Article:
29

January 2023

Jan

Blessed Are

Glimpses of the Kin-dom

Fourth Sunday after the Epiphany, Year A

For the next three weeks, we dip into the Sermon on the Mount, perhaps the most famous extended teaching from Jesus from the gospels. This week, we look at what are called the Beatitudes, the first part of the Sermon.

Note to the Teacher

The scripture we read is from the first part of Jesus’ Sermon on the Mount, where he delivers what we commonly refer to as the Beatitudes. The opening activity has students thinking about a time in their lives when they were the happiest. The discussion encourages students to think about how living out the Beatitudes brings blessings to their lives. The activity and discussion has students thinking about the Beatitudes and how they can remember them daily. Times are based on a fifty-minute lesson period but may be adjusted.

1. Ice Breaker: 'Happiness Picture Challenge' (10 minutes)

Start by explaining to your students that they do not have to have a phone to participate in this activity. Ask students to think about a time in their lives when they have been the happiest. If they have a phone and they have a picture of that time, you can invite them to share that picture. Go around the group and ask everyone to share about that time. Really encourage students to “paint a picture” for the group to allow the group to visualize what’s going on and what students looked like at the happiest they have ever been. If students have a picture from their phones, they can share that as well.

Ask:

  1. Why were you so happy?
  2. What makes a person happy?
  3. Do you ever think you’ll be happier than you were that day?
  4. Do you find it easy or hard to be happy?
  5. What do you require to be happy?

Transition by sharing with your students that today you are looking into the Beatitudes. Many of your students have heard these before; however today, we’re going to discuss them deeper and then come up with a way to keep them in our minds.

2. Read Scripture (5 minutes)

Our scripture reading today is from Jesus’ Sermon on the Mount where he shares with his disciples what it means to be blessed. We commonly refer to these as the Beatitudes.

Read Matthew 5:1-12.

3. Discussion (15 minutes)

  • To whom is Jesus speaking on the mountain?
  • What word appears the most in our reading? How many times does it appear?
  • What do you think it means to be a blessing? Or to be blessed? What do you think a blessing is?
  • Which beatitudes seem confusing or don’t make sense?
  • What does a “blessed” person receive?
  • What does it mean to be “poor in spirit”? Why would the poor in spirit receive the kingdom of heaven?
  • What does it mean to mourn? Why would mourners be comforted?
  • What does it mean to be meek? Why would the meek inherit the earth?
  • What does it mean to “hunger and thirst for righteousness”? Why would they be filled?
  • What does it mean to be merciful? Why will the merciful receive mercy?
  • What does it mean to be “pure in heart”? Why will they see God?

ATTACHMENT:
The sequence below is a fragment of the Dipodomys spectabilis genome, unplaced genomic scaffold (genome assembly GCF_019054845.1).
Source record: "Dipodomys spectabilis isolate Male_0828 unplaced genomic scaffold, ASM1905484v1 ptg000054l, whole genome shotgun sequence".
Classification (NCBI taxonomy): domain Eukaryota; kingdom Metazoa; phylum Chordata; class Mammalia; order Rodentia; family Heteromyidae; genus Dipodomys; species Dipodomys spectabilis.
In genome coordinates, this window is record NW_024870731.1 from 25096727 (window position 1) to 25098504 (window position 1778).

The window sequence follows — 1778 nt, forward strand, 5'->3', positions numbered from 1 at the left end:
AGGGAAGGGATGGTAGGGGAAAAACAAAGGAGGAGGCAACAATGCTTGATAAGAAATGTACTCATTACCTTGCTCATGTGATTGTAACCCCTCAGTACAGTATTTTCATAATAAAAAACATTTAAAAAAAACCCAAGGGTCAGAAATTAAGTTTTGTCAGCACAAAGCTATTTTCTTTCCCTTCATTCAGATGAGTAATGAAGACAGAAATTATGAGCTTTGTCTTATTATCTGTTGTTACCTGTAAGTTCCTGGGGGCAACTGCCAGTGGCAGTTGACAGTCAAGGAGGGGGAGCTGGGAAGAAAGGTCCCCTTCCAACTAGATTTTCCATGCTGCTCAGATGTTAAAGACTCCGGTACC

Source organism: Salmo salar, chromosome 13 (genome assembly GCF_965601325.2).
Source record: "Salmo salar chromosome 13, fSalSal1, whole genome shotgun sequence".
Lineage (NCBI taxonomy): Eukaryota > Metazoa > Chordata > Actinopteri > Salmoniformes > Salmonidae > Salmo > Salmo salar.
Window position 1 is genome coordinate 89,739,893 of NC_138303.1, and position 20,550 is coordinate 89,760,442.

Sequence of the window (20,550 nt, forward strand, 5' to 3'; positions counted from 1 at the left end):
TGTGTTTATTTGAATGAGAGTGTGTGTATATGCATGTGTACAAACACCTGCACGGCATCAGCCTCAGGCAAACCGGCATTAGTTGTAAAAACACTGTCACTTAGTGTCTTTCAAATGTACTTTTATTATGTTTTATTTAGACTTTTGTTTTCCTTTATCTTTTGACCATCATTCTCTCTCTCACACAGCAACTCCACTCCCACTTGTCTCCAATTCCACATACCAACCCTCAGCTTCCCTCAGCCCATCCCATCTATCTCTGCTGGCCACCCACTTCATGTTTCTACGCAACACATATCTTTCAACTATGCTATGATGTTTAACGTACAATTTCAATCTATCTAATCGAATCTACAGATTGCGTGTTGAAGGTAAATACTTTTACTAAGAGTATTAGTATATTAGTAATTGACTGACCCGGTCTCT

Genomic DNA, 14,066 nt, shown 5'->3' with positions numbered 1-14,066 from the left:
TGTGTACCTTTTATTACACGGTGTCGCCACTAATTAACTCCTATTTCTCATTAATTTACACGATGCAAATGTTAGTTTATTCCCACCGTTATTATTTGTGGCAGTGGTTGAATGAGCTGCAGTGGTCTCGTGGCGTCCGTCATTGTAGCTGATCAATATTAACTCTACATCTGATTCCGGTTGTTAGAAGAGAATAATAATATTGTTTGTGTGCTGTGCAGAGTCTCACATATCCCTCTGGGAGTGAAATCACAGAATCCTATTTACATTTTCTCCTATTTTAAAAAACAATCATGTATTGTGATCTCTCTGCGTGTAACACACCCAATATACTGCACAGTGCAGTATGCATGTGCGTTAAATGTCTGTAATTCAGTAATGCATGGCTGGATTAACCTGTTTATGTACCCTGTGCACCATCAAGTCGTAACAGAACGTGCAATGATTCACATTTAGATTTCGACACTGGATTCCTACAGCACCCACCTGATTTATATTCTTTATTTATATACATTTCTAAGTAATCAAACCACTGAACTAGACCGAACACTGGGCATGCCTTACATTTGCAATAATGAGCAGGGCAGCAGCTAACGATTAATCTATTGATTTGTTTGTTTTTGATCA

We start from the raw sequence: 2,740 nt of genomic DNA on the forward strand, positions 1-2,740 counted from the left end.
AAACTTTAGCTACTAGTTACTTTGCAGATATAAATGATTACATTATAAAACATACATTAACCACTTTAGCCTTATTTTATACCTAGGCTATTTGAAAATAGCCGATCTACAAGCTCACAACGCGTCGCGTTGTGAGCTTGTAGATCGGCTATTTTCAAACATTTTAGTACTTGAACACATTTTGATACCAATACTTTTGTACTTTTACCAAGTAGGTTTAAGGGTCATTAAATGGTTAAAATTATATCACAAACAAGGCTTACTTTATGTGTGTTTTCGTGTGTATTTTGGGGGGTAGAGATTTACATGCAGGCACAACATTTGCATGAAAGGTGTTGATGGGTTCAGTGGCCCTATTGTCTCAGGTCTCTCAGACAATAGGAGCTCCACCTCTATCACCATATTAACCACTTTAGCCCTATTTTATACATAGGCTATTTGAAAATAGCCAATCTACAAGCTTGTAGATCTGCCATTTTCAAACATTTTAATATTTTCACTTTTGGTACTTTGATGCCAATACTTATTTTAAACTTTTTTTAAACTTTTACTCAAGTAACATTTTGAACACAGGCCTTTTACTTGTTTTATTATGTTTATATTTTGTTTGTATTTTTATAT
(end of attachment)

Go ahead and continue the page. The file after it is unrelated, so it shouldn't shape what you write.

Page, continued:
• What does it mean to be a “peacemaker”? Why will peacemakers be called “children of God”?
  • What does it mean to be persecuted? Why will they receive the kingdom of heaven?
  • What does it mean to have people utter all kinds of evil against you? Why would you rejoice because of that?
  • Which Beatitude resonates with you the most? Why?

4. Activity and Discussion: 'A Letter to the Church Today' (20 minutes)

Explain to your students that today you are going to come up with some creative ways to remember the Beatitudes.

Option 1: Ask students to write down each Beatitude on a piece of paper. Now in their own words, rewrite the Beatitudes. Once students have had the chance to rewrite their own Beatitudes, have them share with the group. (You may want to have students work together if possible.)

Ask:

  1. Was it easy or hard to rewrite the Beatitudes? Why?
  2. Which Beatitude was the easiest to rewrite? Which one was the hardest?
  3. Which Beatitude do you relate to the most? Why?

Option 2: Ask your students to get creative and come up with a symbol or simple design to express each Beatitude. Hand out paper and pens, markers, and colored pencils and invite your students to be creative. Once everyone has finished, invite students to share their symbols.

Ask:

  1. What symbol was your favorite? Why?
  2. Which symbol is the easiest to remember? Why?
  3. How can we use these symbols to help us remember the Beatitudes this week?

Extra Credit: (If time allows) Compare and contrast the Beatitudes and the Ten Commandments.

Close your time together in a manner that is typical for you. Consider taking joys and concerns, then asking for a volunteer to close in prayer.

Total time: 50 minutes

NEEDED RESOURCES:

  • Pens or pencils
  • Markers or colored pencils
  • Paper
  • Assorted supplies for the ice breaker (see above)

In This Series...


Baptism of the Lord, Year A - Lectionary Planning Notes Second Sunday after the Epiphany, Year A - Lectionary Planning Notes Third Sunday after the Epiphany, Year A - Lectionary Planning Notes Fourth Sunday after the Epiphany, Year A - Lectionary Planning Notes Fifth Sunday after the Epiphany, Year A - Lectionary Planning Notes Sixth Sunday after the Epiphany, Year A - Lectionary Planning Notes Transfiguration Sunday, Year A - Lectionary Planning Notes

Colors


  • Green

In This Series...


Baptism of the Lord, Year A - Lectionary Planning Notes Second Sunday after the Epiphany, Year A - Lectionary Planning Notes Third Sunday after the Epiphany, Year A - Lectionary Planning Notes Fourth Sunday after the Epiphany, Year A - Lectionary Planning Notes Fifth Sunday after the Epiphany, Year A - Lectionary Planning Notes Sixth Sunday after the Epiphany, Year A - Lectionary Planning Notes Transfiguration Sunday, Year A - Lectionary Planning Notes